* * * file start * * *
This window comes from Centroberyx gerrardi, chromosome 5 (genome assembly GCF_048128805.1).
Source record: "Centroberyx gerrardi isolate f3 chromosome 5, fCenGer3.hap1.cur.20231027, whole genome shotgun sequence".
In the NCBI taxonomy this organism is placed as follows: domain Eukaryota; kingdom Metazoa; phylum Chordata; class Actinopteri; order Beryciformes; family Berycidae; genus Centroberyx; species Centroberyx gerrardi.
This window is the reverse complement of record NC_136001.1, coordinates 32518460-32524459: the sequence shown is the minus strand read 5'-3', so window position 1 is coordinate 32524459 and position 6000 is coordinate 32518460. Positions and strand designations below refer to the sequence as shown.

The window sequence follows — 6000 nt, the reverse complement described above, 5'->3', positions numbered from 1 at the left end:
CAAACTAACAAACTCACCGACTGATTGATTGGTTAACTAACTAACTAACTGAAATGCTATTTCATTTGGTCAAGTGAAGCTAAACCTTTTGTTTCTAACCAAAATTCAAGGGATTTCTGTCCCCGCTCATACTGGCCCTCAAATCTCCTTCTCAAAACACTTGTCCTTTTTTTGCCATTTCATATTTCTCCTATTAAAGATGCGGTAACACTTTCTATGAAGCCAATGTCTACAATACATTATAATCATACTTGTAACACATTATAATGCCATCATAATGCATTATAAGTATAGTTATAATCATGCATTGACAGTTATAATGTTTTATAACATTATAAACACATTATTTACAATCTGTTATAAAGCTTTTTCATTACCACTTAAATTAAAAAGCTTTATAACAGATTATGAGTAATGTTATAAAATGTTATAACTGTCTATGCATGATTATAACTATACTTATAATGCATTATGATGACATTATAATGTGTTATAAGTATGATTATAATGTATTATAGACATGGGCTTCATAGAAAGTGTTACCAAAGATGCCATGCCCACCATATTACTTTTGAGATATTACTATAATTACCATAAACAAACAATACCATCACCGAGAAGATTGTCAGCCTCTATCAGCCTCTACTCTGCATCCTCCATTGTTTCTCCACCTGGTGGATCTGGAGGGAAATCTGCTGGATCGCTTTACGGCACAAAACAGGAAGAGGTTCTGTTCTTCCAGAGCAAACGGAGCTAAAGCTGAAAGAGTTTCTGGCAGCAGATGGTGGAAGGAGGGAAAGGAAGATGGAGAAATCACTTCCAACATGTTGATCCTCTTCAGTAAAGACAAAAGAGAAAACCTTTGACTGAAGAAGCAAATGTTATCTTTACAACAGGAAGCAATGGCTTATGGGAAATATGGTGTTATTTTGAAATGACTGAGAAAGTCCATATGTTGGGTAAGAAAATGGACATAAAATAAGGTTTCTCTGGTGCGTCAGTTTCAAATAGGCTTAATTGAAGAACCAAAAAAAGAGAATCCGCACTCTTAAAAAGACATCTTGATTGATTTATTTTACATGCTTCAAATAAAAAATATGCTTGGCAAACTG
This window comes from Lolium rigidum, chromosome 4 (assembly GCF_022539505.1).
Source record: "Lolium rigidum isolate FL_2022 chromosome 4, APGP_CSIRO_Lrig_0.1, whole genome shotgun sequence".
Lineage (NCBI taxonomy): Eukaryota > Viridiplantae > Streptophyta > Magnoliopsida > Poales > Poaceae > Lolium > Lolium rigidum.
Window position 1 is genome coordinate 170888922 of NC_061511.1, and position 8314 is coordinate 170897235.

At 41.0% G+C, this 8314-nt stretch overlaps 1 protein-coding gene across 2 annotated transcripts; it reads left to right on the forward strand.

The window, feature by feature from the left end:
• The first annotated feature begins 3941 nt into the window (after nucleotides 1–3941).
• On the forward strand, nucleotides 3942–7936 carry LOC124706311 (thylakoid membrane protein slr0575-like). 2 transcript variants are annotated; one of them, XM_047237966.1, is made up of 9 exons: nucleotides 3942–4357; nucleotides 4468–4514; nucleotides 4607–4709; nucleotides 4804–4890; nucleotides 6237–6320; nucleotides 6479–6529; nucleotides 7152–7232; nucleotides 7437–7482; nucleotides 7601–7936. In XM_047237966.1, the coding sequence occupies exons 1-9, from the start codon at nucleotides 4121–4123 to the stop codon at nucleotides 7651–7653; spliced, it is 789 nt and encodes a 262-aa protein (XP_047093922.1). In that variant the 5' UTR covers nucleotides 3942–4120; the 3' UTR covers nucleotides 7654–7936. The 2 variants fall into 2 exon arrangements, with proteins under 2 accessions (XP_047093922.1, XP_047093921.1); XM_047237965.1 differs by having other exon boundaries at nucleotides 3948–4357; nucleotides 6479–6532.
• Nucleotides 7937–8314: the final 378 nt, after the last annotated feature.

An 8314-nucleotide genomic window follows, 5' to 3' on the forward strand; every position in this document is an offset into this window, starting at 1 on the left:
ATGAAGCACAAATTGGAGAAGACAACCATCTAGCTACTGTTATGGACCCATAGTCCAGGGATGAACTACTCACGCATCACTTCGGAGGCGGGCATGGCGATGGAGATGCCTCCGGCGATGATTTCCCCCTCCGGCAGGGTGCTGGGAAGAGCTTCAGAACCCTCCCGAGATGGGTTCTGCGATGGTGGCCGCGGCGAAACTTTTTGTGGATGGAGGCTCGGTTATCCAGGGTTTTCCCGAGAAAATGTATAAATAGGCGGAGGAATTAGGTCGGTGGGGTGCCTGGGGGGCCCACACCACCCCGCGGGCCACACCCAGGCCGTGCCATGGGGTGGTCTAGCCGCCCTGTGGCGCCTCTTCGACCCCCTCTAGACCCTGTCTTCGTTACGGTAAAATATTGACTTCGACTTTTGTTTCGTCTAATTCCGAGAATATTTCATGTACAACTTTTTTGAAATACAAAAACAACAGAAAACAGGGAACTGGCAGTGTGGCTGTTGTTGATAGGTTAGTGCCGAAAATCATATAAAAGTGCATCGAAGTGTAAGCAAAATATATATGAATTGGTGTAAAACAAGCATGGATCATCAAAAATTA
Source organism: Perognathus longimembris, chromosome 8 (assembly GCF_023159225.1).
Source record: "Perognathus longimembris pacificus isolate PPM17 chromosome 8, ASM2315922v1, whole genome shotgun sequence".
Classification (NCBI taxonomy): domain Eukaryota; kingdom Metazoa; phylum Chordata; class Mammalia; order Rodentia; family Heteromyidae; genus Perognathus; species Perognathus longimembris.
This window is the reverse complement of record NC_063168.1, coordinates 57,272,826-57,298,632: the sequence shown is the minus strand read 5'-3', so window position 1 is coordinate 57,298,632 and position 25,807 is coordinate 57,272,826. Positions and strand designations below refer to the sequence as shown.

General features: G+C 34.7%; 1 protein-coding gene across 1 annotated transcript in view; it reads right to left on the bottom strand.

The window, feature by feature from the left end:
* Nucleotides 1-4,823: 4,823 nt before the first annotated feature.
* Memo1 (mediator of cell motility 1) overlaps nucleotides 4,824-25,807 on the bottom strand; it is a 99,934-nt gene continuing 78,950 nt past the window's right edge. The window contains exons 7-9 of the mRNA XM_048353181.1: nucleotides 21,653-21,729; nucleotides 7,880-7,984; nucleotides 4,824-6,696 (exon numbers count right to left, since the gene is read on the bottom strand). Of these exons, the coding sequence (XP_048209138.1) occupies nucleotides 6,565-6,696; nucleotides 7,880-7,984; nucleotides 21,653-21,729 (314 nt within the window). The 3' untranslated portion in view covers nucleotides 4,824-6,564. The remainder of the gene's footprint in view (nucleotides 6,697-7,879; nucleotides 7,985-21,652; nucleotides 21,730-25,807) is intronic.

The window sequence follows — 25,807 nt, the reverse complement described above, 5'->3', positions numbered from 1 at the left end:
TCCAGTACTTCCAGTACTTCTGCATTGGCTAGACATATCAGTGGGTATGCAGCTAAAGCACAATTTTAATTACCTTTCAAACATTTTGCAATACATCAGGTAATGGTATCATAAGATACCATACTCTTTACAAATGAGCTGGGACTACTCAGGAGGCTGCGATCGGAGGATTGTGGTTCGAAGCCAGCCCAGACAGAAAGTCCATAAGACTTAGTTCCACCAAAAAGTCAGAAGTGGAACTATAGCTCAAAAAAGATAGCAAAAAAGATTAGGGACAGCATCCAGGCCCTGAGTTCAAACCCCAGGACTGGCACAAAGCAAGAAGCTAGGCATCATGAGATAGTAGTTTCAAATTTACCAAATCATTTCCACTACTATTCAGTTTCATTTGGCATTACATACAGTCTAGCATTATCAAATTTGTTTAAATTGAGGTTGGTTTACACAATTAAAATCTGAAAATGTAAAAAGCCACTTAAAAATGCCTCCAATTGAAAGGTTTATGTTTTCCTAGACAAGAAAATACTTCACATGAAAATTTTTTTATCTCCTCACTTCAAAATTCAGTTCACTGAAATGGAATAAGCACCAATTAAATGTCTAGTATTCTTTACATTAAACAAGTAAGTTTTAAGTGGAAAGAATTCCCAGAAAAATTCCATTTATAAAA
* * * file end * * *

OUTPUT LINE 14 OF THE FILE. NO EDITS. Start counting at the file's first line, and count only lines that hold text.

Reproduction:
• On the forward strand, nucleotides 3942–7936 carry LOC124706311 (thylakoid membrane protein slr0575-like). 2 transcript variants are annotated; one of them, XM_047237966.1, is made up of 9 exons: nucleotides 3942–4357; nucleotides 4468–4514; nucleotides 4607–4709; nucleotides 4804–4890; nucleotides 6237–6320; nucleotides 6479–6529; nucleotides 7152–7232; nucleotides 7437–7482; nucleotides 7601–7936. In XM_047237966.1, the coding sequence occupies exons 1-9, from the start codon at nucleotides 4121–4123 to the stop codon at nucleotides 7651–7653; spliced, it is 789 nt and encodes a 262-aa protein (XP_047093922.1). In that variant the 5' UTR covers nucleotides 3942–4120; the 3' UTR covers nucleotides 7654–7936. The 2 variants fall into 2 exon arrangements, with proteins under 2 accessions (XP_047093922.1, XP_047093921.1); XM_047237965.1 differs by having other exon boundaries at nucleotides 3948–4357; nucleotides 6479–6532.